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Sunday, November 20, 2011

Shared Understanding Resource: Head First HTML5

I am constantly talking about creating a "shared understanding" between design and engineering. And I love it when I find a book or resource that creates more bridges across these two worlds.

Eric Freeman & Elisabeth Robson have done the community a great favor with the addition of Head First HTML5 Programming. If you are a designer or product manager or backend engineer (though as the latter you will have to get past the less serious tone you may be accustomed to) then this book is for you.

As with all of the books in the Head First series they aren't meant for mid to advanced level developers. Where they shine is as a first introduction to a set of technologies. In this case they do an delightful job of introducing the HTML5 family of technologies.

The first thing to understand is what they mean by "HTML5". They aren't restricting the discussion to just HTML5 markup and the technologies that are strictly part of the current HTML5 spec. Instead they take a looser, more popular perspective on what HTML5 is. I actually like this approach. I like it because it is just too confusing to constantly explain to the public what is in and what is out of the spec at any given time. And I really need an easy way to talk about this collection of technologies. So using the term "HTML5" in this sense becomes more expressive. I don't even mind when CSS3 gets lumped into the bucket. I know call me a heretic.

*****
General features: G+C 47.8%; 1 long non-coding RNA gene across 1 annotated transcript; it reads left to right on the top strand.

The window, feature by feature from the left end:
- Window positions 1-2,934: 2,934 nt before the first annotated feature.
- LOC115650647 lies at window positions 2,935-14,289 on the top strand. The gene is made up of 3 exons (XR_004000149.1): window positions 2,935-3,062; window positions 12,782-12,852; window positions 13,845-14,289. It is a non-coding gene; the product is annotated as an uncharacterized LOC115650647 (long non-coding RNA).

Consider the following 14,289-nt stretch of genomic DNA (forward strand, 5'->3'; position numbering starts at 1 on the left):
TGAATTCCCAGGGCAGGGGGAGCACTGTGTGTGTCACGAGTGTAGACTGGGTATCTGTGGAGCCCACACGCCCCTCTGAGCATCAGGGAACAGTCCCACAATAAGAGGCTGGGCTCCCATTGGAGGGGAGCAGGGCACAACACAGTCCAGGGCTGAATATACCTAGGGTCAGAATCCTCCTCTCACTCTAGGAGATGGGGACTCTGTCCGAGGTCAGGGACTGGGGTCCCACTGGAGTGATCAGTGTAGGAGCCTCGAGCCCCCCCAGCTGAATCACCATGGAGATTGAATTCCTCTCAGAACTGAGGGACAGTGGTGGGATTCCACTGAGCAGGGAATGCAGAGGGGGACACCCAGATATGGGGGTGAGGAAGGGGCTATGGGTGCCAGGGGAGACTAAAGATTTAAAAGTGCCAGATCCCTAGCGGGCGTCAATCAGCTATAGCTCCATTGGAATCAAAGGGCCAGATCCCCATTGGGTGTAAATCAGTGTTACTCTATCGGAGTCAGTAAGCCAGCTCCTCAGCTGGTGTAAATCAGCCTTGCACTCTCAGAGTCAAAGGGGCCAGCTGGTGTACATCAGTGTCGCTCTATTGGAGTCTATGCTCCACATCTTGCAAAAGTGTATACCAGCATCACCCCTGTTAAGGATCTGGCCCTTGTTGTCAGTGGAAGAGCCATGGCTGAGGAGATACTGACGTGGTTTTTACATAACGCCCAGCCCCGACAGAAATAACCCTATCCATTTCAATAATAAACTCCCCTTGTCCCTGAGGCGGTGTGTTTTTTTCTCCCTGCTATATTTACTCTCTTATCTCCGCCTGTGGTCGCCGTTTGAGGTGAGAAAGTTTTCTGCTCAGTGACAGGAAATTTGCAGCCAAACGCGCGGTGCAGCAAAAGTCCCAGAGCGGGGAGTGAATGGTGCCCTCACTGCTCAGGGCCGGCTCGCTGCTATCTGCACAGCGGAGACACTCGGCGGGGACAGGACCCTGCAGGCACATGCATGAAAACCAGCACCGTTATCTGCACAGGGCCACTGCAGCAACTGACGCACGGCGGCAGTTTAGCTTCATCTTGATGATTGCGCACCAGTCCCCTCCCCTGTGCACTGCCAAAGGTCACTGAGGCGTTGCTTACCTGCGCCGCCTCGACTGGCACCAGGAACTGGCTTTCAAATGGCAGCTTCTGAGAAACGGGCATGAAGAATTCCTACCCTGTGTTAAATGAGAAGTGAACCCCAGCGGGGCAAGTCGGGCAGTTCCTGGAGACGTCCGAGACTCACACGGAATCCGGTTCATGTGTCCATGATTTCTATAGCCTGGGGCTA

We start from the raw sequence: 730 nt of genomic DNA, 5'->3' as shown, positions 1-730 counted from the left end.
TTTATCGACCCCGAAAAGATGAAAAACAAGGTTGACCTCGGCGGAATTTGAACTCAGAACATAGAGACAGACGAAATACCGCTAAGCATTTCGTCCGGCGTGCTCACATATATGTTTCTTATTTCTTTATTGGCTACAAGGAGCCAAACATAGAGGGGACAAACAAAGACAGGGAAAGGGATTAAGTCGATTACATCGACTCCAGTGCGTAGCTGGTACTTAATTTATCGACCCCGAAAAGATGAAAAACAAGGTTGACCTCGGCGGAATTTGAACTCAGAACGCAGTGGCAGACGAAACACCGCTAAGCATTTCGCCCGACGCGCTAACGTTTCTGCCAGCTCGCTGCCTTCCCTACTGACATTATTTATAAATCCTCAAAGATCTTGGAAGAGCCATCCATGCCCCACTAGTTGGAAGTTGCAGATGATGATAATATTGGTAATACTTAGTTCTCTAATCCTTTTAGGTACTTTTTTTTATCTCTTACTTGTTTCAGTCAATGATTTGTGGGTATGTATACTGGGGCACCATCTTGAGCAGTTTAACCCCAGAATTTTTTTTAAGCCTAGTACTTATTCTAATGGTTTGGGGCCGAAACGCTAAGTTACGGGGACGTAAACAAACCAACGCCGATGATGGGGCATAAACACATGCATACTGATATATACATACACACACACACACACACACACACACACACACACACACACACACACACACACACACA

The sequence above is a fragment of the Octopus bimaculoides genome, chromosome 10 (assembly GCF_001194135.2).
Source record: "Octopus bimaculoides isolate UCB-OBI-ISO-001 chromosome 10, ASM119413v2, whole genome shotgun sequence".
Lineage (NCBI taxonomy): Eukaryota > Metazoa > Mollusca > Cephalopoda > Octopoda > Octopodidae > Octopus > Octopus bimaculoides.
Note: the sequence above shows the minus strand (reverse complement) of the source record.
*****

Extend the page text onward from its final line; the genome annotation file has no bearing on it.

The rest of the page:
Ok, back to the review...

The book ends up covering a lot more than I expected: markup (of course), JavaScript, DOM manipulation, geo-location (complete with a google maps/geo-location integration), AJAX, Canvas, Video,  web storage and web workers. There is also some discussion of CSS3 and styling and selection.

Overall, I really liked the examples and was pleasantly surprised at how real world they were. Another great touch was the Bullet Points section which summarized each chapter in a single page.

Its really hard to write a book for the complete newbie yet remain technically accurate. The authors have done this and more. Let the shared understanding grow. Highly recommended.

Full Disclosure: I received a free copy for review. However, if I didn't like it I wouldn't have bothered to write anything. The review above would have been the same even if I had bought it.